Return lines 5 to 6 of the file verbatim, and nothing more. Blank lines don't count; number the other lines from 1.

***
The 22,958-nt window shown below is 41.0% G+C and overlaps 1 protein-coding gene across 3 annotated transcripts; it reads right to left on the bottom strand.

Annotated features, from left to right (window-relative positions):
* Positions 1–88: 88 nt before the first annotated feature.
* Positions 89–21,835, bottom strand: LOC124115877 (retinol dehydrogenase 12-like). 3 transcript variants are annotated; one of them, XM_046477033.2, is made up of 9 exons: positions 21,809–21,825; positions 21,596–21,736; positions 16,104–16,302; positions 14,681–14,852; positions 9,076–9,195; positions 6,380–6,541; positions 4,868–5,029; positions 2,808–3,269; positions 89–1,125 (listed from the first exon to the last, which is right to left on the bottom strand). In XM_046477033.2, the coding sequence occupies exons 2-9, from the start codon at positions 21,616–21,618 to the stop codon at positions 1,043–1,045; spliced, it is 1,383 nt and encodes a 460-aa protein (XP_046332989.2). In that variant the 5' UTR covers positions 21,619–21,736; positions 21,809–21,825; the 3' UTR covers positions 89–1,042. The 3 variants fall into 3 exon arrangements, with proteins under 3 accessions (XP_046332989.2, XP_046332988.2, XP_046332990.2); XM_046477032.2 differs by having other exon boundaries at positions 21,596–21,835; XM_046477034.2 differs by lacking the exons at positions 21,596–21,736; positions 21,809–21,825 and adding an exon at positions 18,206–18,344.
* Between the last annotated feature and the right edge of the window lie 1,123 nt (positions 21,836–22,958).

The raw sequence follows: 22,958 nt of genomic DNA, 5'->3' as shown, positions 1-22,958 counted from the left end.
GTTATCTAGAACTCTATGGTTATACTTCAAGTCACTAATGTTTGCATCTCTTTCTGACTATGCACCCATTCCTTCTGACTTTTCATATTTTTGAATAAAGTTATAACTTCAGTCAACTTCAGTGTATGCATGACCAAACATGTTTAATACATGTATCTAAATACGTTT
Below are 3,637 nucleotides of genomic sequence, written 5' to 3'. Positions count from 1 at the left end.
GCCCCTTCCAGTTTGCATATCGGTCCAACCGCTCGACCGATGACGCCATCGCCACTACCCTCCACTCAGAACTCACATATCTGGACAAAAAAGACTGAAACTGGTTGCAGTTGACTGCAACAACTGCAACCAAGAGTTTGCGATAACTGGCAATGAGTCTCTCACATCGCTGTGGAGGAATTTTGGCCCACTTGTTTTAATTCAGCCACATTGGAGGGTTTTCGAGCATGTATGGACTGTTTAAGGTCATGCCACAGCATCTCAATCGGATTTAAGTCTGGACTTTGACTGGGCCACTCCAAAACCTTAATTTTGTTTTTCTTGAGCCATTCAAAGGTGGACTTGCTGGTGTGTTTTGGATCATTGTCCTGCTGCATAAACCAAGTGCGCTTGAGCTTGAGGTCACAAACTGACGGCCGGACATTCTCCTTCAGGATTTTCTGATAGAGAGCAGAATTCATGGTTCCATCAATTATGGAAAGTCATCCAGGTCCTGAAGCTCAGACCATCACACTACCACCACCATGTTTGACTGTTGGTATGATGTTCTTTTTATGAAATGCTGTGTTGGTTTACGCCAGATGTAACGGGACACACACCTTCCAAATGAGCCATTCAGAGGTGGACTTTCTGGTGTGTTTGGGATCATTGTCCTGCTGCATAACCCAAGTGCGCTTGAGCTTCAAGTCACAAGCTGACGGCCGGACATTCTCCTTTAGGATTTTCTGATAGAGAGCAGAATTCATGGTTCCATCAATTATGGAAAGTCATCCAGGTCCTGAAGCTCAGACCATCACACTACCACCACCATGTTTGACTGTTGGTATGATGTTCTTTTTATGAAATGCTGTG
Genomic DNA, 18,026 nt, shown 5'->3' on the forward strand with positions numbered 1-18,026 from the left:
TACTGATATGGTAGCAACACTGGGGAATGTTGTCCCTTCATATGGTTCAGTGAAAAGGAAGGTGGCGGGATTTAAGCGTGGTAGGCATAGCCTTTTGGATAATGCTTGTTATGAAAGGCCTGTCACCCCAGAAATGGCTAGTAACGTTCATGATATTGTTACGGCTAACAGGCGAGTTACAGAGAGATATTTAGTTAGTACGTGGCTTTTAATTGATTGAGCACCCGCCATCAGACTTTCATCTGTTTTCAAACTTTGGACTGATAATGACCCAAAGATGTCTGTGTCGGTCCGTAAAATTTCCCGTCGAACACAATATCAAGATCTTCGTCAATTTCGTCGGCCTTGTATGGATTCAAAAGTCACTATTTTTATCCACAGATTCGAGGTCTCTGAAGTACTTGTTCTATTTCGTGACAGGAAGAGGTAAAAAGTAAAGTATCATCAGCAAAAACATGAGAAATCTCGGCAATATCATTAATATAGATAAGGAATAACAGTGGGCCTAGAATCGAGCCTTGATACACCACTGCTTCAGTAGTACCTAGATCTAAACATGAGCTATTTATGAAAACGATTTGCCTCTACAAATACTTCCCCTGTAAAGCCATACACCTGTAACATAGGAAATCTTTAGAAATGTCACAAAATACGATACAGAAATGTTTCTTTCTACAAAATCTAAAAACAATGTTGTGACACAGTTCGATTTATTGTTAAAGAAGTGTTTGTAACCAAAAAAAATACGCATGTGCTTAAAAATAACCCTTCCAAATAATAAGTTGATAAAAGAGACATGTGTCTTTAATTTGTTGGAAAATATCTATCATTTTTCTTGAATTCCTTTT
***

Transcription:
* Between the last annotated feature and the right edge of the window lie 1,123 nt (positions 21,836–22,958).

The raw sequence follows: 22,958 nt of genomic DNA, 5'->3' as shown, positions 1-22,958 counted from the left end.